Using Evidence Internally & Externally
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Reading time: Approx 30 minutes plus Self Study Question time
Using Evidence Introduction
Our evidence-gathering course began with thinking through where you would like your peer program to be. This has entailed a sequence of progressive actions and decisions made, which are tailored by your own organisation. Steered by the four perspectives of the Balanced Scorecard (BSC), we coordinated our choice of objectives. We then contemplated, not only what we would assess (Section 4) but also the way we would do so (Section 5).
Following this, we discussed ways of managing, collating and utilising the evidence collected (Section 6). Data analysis occupies a major role in the process of drawing upon compiled evidence to enlighten, gain knowledge and progress our peer programs. Data analysis represents an uncomplicated course of action, which regularly has an emphasis on searching for methods of interpreting evidence, as easily and fully as possible. We now conclude our journey into learning about, and improving, our programs.
This final section is particularly important for peer organisations. We will discuss utilisation of analysed evidence and the various ways in which we can use this both within and beyond our programs. The findings we produce should be noteworthy and pertinent for an assortment of onlookers. How we approach the reporting of these conclusions will be explored. Our hope is to offer you an array of strategies, towards generating meaningful evidence for your diverse variety of readers.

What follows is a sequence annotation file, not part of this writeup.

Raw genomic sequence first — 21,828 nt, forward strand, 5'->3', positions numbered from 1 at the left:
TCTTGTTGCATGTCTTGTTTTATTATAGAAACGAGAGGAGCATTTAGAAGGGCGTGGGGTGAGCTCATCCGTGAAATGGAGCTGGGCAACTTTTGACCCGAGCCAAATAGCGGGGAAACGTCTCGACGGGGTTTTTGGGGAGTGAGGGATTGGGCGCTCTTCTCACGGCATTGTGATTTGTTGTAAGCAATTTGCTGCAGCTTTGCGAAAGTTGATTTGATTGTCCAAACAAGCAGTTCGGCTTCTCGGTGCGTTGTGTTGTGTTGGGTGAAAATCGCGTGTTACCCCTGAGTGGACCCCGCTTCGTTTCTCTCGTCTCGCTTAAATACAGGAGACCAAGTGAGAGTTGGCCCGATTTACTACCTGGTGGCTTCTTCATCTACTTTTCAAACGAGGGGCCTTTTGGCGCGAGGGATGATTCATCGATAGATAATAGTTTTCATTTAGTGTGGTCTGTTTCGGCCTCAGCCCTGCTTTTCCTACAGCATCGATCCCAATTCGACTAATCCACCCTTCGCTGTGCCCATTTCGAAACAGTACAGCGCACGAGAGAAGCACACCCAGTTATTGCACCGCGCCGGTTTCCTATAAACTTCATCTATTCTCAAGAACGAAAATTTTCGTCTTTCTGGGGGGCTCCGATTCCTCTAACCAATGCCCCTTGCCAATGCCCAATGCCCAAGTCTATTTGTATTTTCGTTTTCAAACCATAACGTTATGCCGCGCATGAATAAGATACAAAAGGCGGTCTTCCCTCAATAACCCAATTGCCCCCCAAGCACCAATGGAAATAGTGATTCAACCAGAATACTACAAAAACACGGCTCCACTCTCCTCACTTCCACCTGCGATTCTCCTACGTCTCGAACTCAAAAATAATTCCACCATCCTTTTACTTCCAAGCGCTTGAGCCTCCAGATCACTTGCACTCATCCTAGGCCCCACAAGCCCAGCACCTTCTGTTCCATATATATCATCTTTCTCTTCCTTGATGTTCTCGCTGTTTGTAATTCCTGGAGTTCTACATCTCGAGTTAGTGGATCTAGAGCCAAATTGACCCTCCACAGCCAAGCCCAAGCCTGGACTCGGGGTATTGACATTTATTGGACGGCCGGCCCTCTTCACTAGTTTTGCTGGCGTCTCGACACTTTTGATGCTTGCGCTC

Your peer program will have lots of different types of analysed data to interpret and share from your evidence gathering project. We will also likely be needing to utilise the findings for a range of different purposes. We have many objectives under the Balanced Scorecard perspectives, which are worth assessing, for calculating our position. We also tend to seek usage of our findings for communicating feedback, information and news to major stakeholders. They are members, group facilitators, organization staff, funders, the NDIA and their ILC team, plus the disability sector, as a whole, and the broader community. At times, identical information will be valid for many interested parties. Nonetheless, how we proceed with pooling and examining, before displaying that information is liable to be diverse, governed by whom we are addressing.
Historically, a large share of peer programs brought data together and formally presented it for a basic motivation: the funder called for it and/or it was a feature of grant conditions. Nevertheless, now armed with a deeper awareness of potential benefits, drawn to the promise of a ‘compass’, we envisage you carrying out your evidence collection for a variety of diverse intentions. Your motivation may be keeping the community up-to-date and adding to evidence, regarding peer programs, on a national scale. You could wish to impart member experiences with other groups, and vice versa, or engage with other programs as a point of reference for your own. You may aspire to obtain insight into what is working well and what warrants further investment. Another dimension may surround your desire to know how well you are progressing toward your vision. Your original purpose for undertaking data gathering will influence the way you report it.
Capsule: Gathering evidence can be motivated by a variety of needs and your purpose will influence decisions surrounding its reporting and presentation.
SELF STUDY Q7.1
What are three reasons that you may decide to undertake an evidence collection journey?
In each case, who would be the intended audience for your evidence, findings and related reports?